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4-inch wheels on, and a load of 40 lbs. the carriage described 89 feet in 5 seconds and 33 feet in 3 seconds; therefore the spaces described are very nearly as the squares of the times.

With 8-inch wheels and a load of 40 lbs. the carriage described 77 feet in 4 seconds.

We have shewn that W (sin. i — 1) is equal to the

force which accelerates a carriage down an inclined plane; and by Formula, Part I. page 83, the force which accelerates a body down an inclined plane

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In the first of the latter experiments, sin. i=039, 8 = 8.9 feet, and t = 5 seconds; if these be substituted in the above equation, we have

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The second trial, where s = 3.3 feet, and t3 seconds,

Bives fr


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In the last, s

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The ratio of the friction to the pressure, as deduced from these experiments, is the next subject to be considered; and since the diameter of the axis is 55, and the diameter of the wheel 4 inches, when the whole resistance

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R 60


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From the experiments with the 8-inch wheels, we have fx .55

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1 112'


or f



The mean between these is nearly, and this will be about the friction in practical cases.

Mr. Grimshaw, of Sunderland, made a great many experiments on the friction of wheel-carriages. He laid a cast-iron railway down upon beams of wood, and placed upon this railway the carriages which he used in conveying coals down to the river. He then elevated those beams at one end until they formed different angles with the hori zon, and observed the time the carriages were in descending from one end to the other when the plane was elevated to different angles; and by comparing the spaces actually passed over by the carriage with the space which gravity would have caused the body to describe in the same time when descending freely, the amount of retardation caused by the friction was ascertained.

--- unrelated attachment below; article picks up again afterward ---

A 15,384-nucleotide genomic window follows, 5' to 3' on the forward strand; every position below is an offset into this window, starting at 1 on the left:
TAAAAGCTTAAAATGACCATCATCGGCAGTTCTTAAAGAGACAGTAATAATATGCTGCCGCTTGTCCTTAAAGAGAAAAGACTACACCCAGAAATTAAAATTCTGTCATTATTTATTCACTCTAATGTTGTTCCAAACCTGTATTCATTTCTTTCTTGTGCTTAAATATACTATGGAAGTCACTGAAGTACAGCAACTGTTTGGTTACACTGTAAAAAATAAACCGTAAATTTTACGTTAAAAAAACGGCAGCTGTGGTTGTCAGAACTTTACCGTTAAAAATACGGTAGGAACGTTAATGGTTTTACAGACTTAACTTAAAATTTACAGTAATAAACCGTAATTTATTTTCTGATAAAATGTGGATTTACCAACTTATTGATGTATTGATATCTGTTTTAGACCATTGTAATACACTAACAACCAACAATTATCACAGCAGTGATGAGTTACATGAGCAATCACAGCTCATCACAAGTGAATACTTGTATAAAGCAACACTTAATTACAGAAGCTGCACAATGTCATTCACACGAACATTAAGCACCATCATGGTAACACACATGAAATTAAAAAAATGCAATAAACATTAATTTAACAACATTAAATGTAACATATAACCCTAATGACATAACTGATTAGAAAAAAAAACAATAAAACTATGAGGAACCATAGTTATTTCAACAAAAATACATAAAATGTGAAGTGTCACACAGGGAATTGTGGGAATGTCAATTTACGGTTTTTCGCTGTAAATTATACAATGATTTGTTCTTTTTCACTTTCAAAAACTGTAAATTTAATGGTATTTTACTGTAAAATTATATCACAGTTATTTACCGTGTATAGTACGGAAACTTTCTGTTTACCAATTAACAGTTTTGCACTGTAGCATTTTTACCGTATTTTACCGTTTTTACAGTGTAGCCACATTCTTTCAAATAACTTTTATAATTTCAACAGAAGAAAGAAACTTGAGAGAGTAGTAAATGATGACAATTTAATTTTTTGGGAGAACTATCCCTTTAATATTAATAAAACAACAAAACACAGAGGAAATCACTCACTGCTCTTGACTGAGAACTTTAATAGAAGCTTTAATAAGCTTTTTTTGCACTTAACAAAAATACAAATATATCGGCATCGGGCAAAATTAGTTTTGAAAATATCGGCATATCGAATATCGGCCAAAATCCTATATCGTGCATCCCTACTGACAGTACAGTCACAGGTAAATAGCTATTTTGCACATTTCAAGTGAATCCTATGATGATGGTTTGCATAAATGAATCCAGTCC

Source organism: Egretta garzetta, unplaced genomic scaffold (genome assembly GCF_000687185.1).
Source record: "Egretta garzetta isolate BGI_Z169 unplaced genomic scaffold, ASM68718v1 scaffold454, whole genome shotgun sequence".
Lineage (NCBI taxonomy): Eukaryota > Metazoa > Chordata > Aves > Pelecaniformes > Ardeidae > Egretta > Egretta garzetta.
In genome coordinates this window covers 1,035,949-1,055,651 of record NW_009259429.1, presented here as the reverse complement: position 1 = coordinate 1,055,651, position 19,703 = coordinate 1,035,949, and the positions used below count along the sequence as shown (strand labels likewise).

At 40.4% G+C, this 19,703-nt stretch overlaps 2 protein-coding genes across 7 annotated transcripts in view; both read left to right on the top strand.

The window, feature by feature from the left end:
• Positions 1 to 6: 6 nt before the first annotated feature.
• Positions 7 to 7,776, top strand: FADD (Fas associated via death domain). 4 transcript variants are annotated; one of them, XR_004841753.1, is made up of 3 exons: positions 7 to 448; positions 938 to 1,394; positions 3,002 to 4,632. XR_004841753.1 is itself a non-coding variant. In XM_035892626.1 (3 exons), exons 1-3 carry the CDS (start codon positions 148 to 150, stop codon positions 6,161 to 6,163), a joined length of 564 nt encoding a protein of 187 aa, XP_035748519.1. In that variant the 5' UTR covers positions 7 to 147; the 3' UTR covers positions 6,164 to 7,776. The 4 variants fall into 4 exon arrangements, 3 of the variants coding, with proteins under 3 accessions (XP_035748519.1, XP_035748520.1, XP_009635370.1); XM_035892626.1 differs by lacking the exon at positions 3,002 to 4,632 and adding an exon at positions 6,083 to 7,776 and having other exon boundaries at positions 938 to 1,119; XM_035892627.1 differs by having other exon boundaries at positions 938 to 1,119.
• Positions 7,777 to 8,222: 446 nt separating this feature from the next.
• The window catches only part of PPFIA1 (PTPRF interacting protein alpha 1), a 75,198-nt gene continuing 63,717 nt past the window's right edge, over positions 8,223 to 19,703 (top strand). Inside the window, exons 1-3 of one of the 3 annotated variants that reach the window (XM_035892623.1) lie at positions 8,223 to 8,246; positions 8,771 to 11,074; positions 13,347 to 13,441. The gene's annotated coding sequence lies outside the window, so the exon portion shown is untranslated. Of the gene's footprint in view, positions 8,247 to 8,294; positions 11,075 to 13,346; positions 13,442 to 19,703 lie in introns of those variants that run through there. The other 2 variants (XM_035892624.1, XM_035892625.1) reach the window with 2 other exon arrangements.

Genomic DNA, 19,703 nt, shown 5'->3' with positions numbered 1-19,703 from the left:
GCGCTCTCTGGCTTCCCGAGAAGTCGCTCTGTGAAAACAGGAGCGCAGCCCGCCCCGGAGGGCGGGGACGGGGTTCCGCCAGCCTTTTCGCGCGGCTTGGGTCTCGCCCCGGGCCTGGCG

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Loaded carriage weighing altogether 8522 lbs. friction equal to 50 lbs. or the 11th part of its weight.


Empty carriage weighing 2586 lbs, friction 10 lbs. or th part of its weight.

Mr. Wood, of Killingworth colliery, has made a very extensive range of experiments, and with very great care and attention. They may, therefore, be relied on much better than those of any other writer on this subject. He states the friction to be th part of the weight; but, considering the improvements that have been made in carriages, he says it may, in practice, be taken at the part of the weight.

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The whole resistance is resolvable into two parts; that which acts upon the axles, and that which acts upon the rails.* Mr. Wood, by a great number of experiments,

* The friction at the rails is that of rolling; but the friction at the axles is that of rubbing, or attrition as it is sometimes called.

has determined the resistance of the rolling of the wheels to be th part of the whole weight. His experiments also shew that this ratio is not increased by an increase of the weight, and that it is nearly the same in velocities varying from 5.5 to 14-45 feet per second; so that the resist ance by the rolling of the wheels is a uniformly retarding force, both with respect to velocity and weight.

Now, supposing the resistance from the wheels to be Tooth part of the weight, and the whole amount of friction to be known, we can easily obtain that of the attrition at the axles; and the following table, which is taken from Mr. Wood's Treatise on Rail-roads, second edition, page 222, will give the results of his experiments :